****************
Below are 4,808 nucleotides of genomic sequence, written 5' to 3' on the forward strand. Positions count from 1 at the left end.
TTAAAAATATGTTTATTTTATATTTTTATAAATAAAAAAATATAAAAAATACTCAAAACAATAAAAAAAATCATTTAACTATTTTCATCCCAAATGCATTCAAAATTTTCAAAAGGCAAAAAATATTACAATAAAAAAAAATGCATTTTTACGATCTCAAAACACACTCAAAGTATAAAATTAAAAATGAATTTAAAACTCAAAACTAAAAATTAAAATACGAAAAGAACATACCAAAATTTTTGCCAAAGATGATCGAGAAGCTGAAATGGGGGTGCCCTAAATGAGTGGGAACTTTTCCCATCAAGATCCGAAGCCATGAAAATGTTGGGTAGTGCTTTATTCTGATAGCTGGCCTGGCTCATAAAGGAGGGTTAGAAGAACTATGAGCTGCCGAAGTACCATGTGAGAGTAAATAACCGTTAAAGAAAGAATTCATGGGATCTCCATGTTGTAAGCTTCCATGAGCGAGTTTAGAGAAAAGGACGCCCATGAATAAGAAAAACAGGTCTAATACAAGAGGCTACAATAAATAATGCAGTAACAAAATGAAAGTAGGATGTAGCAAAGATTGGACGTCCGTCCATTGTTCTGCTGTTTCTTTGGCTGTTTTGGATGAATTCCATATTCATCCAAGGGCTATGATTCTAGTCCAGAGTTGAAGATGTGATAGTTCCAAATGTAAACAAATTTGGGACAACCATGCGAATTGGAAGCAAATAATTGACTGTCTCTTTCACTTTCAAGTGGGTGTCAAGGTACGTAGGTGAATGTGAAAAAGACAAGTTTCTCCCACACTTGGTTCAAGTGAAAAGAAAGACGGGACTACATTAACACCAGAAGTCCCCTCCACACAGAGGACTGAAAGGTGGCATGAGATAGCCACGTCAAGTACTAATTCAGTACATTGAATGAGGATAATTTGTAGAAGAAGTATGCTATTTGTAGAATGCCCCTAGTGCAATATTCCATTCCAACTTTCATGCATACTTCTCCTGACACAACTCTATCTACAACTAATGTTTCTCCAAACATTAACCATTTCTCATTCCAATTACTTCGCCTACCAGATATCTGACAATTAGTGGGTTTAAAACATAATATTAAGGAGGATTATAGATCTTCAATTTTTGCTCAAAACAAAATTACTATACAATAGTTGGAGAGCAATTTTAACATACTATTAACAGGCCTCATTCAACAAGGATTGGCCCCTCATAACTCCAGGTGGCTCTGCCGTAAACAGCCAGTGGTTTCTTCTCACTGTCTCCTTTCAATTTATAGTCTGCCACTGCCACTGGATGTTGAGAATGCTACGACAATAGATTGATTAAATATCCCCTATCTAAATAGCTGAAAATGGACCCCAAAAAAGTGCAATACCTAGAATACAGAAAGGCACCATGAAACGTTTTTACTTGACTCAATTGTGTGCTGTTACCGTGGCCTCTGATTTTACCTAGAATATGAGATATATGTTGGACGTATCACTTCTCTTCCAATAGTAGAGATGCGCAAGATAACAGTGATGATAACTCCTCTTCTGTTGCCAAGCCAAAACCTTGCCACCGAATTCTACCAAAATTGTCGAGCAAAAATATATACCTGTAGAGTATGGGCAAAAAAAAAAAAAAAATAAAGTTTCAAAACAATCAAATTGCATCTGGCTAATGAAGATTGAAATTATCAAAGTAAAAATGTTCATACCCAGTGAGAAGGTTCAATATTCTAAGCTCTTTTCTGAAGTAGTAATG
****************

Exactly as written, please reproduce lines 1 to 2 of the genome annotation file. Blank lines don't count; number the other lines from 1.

Below are 4,808 nucleotides of genomic sequence, written 5' to 3' on the forward strand. Positions count from 1 at the left end.
TTAAAAATATGTTTATTTTATATTTTTATAAATAAAAAAATATAAAAAATACTCAAAACAATAAAAAAAATCATTTAACTATTTTCATCCCAAATGCATTCAAAATTTTCAAAAGGCAAAAAATATTACAATAAAAAAAAATGCATTTTTACGATCTCAAAACACACTCAAAGTATAAAATTAAAAATGAATTTAAAACTCAAAACTAAAAATTAAAATACGAAAAGAACATACCAAAATTTTTGCCAAAGATGATCGAGAAGCTGAAATGGGGGTGCCCTAAATGAGTGGGAACTTTTCCCATCAAGATCCGAAGCCATGAAAATGTTGGGTAGTGCTTTATTCTGATAGCTGGCCTGGCTCATAAAGGAGGGTTAGAAGAACTATGAGCTGCCGAAGTACCATGTGAGAGTAAATAACCGTTAAAGAAAGAATTCATGGGATCTCCATGTTGTAAGCTTCCATGAGCGAGTTTAGAGAAAAGGACGCCCATGAATAAGAAAAACAGGTCTAATACAAGAGGCTACAATAAATAATGCAGTAACAAAATGAAAGTAGGATGTAGCAAAGATTGGACGTCCGTCCATTGTTCTGCTGTTTCTTTGGCTGTTTTGGATGAATTCCATATTCATCCAAGGGCTATGATTCTAGTCCAGAGTTGAAGATGTGATAGTTCCAAATGTAAACAAATTTGGGACAACCATGCGAATTGGAAGCAAATAATTGACTGTCTCTTTCACTTTCAAGTGGGTGTCAAGGTACGTAGGTGAATGTGAAAAAGACAAGTTTCTCCCACACTTGGTTCAAGTGAAAAGAAAGACGGGACTACATTAACACCAGAAGTCCCCTCCACACAGAGGACTGAAAGGTGGCATGAGATAGCCACGTCAAGTACTAATTCAGTACATTGAATGAGGATAATTTGTAGAAGAAGTATGCTATTTGTAGAATGCCCCTAGTGCAATATTCCATTCCAACTTTCATGCATACTTCTCCTGACACAACTCTATCTACAACTAATGTTTCTCCAAACATTAACCATTTCTCATTCCAATTACTTCGCCTACCAGATATCTGACAATTAGTGGGTTTAAAACATAATATTAAGGAGGATTATAGATCTTCAATTTTTGCTCAAAACAAAATTACTATACAATAGTTGGAGAGCAATTTTAACATACTATTAACAGGCCTCATTCAACAAGGATTGGCCCCTCATAACTCCAGGTGGCTCTGCCGTAAACAGCCAGTGGTTTCTTCTCACTGTCTCCTTTCAATTTATAGTCTGCCACTGCCACTGGATGTTGAGAATGCTACGACAATAGATTGATTAAATATCCCCTATCTAAATAGCTGAAAATGGACCCCAAAAAAGTGCAATACCTAGAATACAGAAAGGCACCATGAAACGTTTTTACTTGACTCAATTGTGTGCTGTTACCGTGGCCTCTGATTTTACCTAGAATATGAGATATATGTTGGACGTATCACTTCTCTTCCAATAGTAGAGATGCGCAAGATAACAGTGATGATAACTCCTCTTCTGTTGCCAAGCCAAAACCTTGCCACCGAATTCTACCAAAATTGTCGAGCAAAAATATATACCTGTAGAGTATGGGCAAAAAAAAAAAAAAAATAAAGTTTCAAAACAATCAAATTGCATCTGGCTAATGAAGATTGAAATTATCAAAGTAAAAATGTTCATACCCAGTGAGAAGGTTCAATATTCTAAGCTCTTTTCTGAAGTAGTAATG